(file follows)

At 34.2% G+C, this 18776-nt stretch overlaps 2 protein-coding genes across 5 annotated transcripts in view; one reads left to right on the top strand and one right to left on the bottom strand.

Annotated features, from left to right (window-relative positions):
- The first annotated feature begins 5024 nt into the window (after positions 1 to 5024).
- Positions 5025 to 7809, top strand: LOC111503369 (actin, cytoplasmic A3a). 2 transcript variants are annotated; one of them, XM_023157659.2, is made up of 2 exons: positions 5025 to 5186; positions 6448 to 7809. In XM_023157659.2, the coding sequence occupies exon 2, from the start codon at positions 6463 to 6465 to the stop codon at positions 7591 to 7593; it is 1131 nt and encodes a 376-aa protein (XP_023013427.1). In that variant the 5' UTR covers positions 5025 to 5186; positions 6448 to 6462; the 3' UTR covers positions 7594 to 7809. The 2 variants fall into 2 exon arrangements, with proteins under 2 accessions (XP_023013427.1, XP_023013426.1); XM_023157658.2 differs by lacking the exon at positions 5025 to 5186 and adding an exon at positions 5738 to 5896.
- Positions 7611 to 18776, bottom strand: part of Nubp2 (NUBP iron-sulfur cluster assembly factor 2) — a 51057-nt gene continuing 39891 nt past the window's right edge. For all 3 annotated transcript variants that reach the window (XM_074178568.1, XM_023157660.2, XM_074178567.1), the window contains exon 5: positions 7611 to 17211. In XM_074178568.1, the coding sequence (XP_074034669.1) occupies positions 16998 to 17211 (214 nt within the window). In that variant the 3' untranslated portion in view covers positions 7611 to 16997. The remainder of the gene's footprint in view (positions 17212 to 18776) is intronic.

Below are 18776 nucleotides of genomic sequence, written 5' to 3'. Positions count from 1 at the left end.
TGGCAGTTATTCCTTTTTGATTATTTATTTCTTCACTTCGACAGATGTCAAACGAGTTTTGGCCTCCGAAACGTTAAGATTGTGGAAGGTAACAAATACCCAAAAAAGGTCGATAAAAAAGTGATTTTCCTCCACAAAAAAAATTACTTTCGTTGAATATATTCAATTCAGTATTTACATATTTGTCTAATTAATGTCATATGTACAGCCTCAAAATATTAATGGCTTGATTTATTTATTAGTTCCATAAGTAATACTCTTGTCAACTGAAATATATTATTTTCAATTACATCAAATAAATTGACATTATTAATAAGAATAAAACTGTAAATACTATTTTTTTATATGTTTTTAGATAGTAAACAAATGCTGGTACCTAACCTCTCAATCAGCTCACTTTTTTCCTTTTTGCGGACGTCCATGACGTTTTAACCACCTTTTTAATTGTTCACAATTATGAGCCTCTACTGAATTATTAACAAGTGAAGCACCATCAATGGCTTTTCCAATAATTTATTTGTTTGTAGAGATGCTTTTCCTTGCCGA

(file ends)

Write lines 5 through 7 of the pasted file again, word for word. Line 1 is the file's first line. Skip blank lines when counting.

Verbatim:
- Positions 7611 to 18776, bottom strand: part of Nubp2 (NUBP iron-sulfur cluster assembly factor 2) — a 51057-nt gene continuing 39891 nt past the window's right edge. For all 3 annotated transcript variants that reach the window (XM_074178568.1, XM_023157660.2, XM_074178567.1), the window contains exon 5: positions 7611 to 17211. In XM_074178568.1, the coding sequence (XP_074034669.1) occupies positions 16998 to 17211 (214 nt within the window). In that variant the 3' untranslated portion in view covers positions 7611 to 16997. The remainder of the gene's footprint in view (positions 17212 to 18776) is intronic.

Below are 18776 nucleotides of genomic sequence, written 5' to 3'. Positions count from 1 at the left end.
TGGCAGTTATTCCTTTTTGATTATTTATTTCTTCACTTCGACAGATGTCAAACGAGTTTTGGCCTCCGAAACGTTAAGATTGTGGAAGGTAACAAATACCCAAAAAAGGTCGATAAAAAAGTGATTTTCCTCCACAAAAAAAATTACTTTCGTTGAATATATTCAATTCAGTATTTACATATTTGTCTAATTAATGTCATATGTACAGCCTCAAAATATTAATGGCTTGATTTATTTATTAGTTCCATAAGTAATACTCTTGTCAACTGAAATATATTATTTTCAATTACATCAAATAAATTGACATTATTAATAAGAATAAAACTGTAAATACTATTTTTTTATATGTTTTTAGATAGTAAACAAATGCTGGTACCTAACCTCTCAATCAGCTCACTTTTTTCCTTTTTGCGGACGTCCATGACGTTTTAACCACCTTTTTAATTGTTCACAATTATGAGCCTCTACTGAATTATTAACAAGTGAAGCACCATCAATGGCTTTTCCAATAATTTATTTGTTTGTAGAGATGCTTTTCCTTGCCGA